“All the cruelties inherent in this spoils system are too glaring, and why the Supreme Court should throw out this system that runs counter to our values.”

Both this case and another case similarly attempting to overturn the affirmative action precedent will be heard on October 31, given one hour each for arguments.

Religious Liberty

On the heels of the Jack Phillips’s debacle in which a baker refused to make a wedding cake for a same-sex couple, another similar First Amendment case comes out of the same state. Alliance Defending Freedom is representing Lorie Smith, a Colorado graphic designer whose religious convictions prohibit her from making a wedding website for an LGBTQ couple. In 303 Creative v. Elenis, SCOTUS will rule on if the state of Colorado has the right to censor the free speech of this small business owner, despite her religious beliefs, in the name of public accommodations.

Katherine Beck Johnson, research fellow for Legal and Policy Studies at FRC, told TWS that this case is crucial to religious liberty. “The fundamental right to live out one’s faith is once again before the Supreme Court. In 303 Creative, the court has the opportunity the clarify their previous decision in Masterpiece Cakeshop and once and for all make it known that neither Christians, nor any [other] faith adherent, must give up their faith to run their own business in America.”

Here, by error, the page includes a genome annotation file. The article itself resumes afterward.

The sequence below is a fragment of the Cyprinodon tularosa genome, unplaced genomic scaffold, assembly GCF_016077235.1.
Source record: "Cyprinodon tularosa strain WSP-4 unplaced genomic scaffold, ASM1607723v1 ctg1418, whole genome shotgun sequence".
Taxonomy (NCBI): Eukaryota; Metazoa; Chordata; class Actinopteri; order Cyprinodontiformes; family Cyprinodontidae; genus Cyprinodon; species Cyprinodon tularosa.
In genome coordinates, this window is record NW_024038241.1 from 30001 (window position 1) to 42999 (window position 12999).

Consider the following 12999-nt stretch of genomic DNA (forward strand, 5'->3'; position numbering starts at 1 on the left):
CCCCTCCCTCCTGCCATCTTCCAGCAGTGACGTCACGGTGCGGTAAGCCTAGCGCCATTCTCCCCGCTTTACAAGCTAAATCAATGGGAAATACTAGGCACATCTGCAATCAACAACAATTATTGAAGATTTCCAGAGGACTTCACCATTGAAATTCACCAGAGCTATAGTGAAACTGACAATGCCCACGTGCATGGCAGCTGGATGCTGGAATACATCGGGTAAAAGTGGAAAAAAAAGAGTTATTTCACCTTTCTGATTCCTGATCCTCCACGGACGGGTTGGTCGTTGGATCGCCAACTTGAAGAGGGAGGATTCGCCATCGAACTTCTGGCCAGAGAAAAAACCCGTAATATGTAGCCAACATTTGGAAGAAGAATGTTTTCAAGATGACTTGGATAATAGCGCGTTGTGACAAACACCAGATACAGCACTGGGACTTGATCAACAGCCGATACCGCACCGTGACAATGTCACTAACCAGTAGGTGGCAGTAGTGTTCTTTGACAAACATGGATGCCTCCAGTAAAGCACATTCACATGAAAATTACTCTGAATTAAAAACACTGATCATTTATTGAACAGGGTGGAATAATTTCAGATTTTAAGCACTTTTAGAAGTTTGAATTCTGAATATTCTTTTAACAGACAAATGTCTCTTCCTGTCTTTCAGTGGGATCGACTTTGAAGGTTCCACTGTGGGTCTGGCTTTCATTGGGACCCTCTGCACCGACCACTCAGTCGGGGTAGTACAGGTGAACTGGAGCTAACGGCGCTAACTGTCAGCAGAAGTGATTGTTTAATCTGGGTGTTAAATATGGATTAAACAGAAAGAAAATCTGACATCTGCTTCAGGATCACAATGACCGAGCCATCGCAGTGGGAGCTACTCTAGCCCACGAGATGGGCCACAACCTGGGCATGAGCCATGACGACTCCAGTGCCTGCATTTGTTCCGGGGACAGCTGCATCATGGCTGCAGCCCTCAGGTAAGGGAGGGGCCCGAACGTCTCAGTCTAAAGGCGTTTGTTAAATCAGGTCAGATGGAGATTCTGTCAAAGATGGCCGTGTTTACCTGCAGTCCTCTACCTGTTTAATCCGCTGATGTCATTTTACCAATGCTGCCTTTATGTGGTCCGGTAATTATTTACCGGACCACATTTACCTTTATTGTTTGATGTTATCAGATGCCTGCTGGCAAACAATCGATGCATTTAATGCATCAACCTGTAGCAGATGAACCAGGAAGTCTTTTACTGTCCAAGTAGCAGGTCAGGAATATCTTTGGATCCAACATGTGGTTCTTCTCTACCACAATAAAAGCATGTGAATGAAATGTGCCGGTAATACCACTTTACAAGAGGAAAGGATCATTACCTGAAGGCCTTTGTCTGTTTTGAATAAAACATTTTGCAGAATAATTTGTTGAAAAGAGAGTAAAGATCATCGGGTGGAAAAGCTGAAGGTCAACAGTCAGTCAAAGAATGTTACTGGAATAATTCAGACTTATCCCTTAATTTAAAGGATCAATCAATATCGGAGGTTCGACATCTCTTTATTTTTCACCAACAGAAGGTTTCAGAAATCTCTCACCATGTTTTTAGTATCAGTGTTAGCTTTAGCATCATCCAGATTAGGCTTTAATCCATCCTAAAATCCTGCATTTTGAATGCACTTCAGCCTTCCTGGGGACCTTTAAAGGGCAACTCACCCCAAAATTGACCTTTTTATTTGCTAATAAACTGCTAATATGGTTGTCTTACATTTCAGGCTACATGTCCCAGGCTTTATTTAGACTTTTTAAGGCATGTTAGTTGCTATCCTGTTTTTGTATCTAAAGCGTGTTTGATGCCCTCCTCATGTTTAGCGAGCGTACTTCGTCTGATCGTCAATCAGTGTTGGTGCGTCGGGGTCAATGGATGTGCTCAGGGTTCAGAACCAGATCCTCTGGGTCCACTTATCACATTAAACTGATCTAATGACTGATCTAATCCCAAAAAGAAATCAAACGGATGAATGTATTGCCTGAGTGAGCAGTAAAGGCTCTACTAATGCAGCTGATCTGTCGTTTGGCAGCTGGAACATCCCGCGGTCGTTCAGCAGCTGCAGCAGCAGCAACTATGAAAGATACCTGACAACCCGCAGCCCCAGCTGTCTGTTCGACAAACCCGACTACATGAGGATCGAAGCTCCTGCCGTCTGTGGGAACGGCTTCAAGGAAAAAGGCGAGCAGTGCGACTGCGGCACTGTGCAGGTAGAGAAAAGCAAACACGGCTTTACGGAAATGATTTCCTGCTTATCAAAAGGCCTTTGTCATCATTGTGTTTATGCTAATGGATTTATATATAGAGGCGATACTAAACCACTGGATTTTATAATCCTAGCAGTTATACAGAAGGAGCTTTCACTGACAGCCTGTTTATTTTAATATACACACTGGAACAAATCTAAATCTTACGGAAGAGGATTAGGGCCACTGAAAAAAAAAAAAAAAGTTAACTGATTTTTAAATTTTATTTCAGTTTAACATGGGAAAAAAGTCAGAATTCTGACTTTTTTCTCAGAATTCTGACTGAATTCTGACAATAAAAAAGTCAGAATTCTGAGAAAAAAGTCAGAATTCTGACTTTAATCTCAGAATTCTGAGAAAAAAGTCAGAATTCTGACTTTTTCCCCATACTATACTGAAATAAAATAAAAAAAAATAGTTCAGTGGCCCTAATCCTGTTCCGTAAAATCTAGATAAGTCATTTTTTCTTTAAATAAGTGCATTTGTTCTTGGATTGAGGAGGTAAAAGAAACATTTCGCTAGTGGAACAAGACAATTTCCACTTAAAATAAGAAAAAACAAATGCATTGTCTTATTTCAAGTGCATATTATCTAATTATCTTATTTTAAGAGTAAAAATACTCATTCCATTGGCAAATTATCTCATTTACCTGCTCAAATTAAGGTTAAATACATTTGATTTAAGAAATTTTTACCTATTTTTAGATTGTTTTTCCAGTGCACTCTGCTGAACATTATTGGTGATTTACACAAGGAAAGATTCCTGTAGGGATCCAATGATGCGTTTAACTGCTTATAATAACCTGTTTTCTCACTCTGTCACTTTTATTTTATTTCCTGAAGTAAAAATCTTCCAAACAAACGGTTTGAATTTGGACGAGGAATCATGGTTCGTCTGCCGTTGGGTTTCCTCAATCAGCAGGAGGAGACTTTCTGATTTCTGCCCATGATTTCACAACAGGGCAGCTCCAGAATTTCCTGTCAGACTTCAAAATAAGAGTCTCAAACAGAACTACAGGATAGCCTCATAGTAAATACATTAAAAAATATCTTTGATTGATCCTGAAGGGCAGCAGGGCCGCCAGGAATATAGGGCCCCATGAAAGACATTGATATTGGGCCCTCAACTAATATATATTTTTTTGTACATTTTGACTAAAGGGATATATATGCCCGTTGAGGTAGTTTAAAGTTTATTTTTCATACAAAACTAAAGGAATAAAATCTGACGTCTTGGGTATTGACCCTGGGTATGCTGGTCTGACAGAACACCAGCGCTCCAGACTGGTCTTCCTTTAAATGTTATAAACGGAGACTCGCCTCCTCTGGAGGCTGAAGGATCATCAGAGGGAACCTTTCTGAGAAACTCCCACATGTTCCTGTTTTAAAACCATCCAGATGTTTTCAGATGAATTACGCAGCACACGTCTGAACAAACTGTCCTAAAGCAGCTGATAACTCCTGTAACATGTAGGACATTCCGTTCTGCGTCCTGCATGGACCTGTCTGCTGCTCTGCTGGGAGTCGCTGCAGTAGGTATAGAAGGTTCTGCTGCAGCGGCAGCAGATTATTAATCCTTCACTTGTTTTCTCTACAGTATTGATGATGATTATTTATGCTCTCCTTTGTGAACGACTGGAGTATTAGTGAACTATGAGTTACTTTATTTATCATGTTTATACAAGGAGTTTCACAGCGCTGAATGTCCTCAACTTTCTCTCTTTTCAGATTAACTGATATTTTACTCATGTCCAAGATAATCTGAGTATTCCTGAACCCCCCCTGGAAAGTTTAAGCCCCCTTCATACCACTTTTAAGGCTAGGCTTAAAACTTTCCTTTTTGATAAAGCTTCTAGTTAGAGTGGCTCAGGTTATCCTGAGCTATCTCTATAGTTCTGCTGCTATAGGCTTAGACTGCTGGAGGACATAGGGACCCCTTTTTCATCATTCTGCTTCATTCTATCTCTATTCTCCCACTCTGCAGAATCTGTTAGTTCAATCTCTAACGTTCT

The argument date for this case is yet to be determined.

Voting Reform

The issue of voting enters the courtroom with two upcoming cases out of Alabama and North Carolina.

Merrill v. Milligan deals with voting redistricting in Alabama, and calls into question if the state’s recent congressional map is gerrymandered to be racially discriminatory against African American voters. Ken Blackwell, senior fellow for Human Rights and Constitutional Governance at FRC, shared his thoughts with TWS, saying, “Justices are wrestling with how Alabama can draw legislative districts that don’t violate the Voting Rights Act without violating the Constitution’s promise of equal protection. I believe that promise is color-blind. The Left says not just that you can consider race, but that you must. I believe the court will find the Left’s position wrong.”

Coming from a few states over, the court will hear Moore v. Harper to determine if state courts have any say in how elections are held, or if the Constitution limits that power strictly to the legislature. “The Moore case from North Carolina is huge,” Blackwell offered. “It’s about which branch of state government has the final say on how to do federal elections in each state. Is it the legislature or the courts? I believe like most conservatives that the Constitution is explicit that it is the state legislature, which is elected by the people and accountable to them.”

Dates for these arguments are still to be determined.

Marjorie Jackson formerly served as a reporter for The Washington Stand.